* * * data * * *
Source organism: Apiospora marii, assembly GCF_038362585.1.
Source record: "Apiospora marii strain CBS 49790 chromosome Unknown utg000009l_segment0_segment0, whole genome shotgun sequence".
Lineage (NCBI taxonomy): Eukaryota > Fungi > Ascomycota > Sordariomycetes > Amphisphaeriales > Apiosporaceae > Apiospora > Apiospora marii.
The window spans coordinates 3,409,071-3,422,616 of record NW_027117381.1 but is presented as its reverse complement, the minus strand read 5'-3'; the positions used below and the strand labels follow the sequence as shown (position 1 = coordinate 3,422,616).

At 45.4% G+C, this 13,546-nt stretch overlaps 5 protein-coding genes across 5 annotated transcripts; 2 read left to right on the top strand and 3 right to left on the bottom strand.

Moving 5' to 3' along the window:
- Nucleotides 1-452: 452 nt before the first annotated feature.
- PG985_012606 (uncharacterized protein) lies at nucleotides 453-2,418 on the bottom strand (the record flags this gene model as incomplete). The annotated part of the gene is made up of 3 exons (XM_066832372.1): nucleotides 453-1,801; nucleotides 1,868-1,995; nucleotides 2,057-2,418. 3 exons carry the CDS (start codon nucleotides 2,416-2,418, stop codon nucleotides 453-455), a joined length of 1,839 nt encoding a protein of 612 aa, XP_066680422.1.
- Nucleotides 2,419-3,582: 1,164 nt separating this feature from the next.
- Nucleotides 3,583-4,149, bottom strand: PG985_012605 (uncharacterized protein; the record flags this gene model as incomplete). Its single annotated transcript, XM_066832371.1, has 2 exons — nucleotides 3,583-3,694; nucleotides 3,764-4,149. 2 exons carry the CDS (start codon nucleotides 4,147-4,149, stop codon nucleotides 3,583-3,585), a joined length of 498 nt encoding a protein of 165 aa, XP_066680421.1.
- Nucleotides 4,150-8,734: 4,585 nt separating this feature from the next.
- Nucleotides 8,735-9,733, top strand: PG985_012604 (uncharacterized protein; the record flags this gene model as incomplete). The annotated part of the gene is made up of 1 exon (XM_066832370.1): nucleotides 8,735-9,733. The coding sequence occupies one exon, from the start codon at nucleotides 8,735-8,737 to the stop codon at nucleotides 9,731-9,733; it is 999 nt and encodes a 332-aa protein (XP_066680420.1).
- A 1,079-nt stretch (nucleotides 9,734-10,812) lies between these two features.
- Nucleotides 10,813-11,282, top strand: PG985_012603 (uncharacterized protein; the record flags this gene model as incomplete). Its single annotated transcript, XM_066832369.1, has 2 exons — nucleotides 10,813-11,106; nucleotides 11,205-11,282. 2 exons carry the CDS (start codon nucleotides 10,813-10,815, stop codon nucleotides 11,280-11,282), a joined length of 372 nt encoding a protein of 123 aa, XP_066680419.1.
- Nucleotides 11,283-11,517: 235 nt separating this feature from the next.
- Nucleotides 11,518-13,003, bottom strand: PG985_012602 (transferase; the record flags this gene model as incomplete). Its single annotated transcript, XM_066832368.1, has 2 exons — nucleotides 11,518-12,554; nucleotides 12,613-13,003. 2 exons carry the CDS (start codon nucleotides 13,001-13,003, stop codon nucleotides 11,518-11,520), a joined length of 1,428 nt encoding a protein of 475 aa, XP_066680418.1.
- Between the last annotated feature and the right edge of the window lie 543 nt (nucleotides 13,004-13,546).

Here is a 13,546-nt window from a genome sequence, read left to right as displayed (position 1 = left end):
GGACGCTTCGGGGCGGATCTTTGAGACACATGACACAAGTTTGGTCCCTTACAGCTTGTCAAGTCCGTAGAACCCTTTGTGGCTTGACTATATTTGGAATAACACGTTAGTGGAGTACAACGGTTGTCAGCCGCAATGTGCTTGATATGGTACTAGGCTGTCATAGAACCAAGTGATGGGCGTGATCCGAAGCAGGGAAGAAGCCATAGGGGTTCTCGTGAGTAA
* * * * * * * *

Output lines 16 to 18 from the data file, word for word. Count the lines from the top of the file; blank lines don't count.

- Nucleotides 11,518-13,003, bottom strand: PG985_012602 (transferase; the record flags this gene model as incomplete). Its single annotated transcript, XM_066832368.1, has 2 exons — nucleotides 11,518-12,554; nucleotides 12,613-13,003. 2 exons carry the CDS (start codon nucleotides 13,001-13,003, stop codon nucleotides 11,518-11,520), a joined length of 1,428 nt encoding a protein of 475 aa, XP_066680418.1.
- Between the last annotated feature and the right edge of the window lie 543 nt (nucleotides 13,004-13,546).

Here is a 13,546-nt window from a genome sequence, read left to right as displayed (position 1 = left end):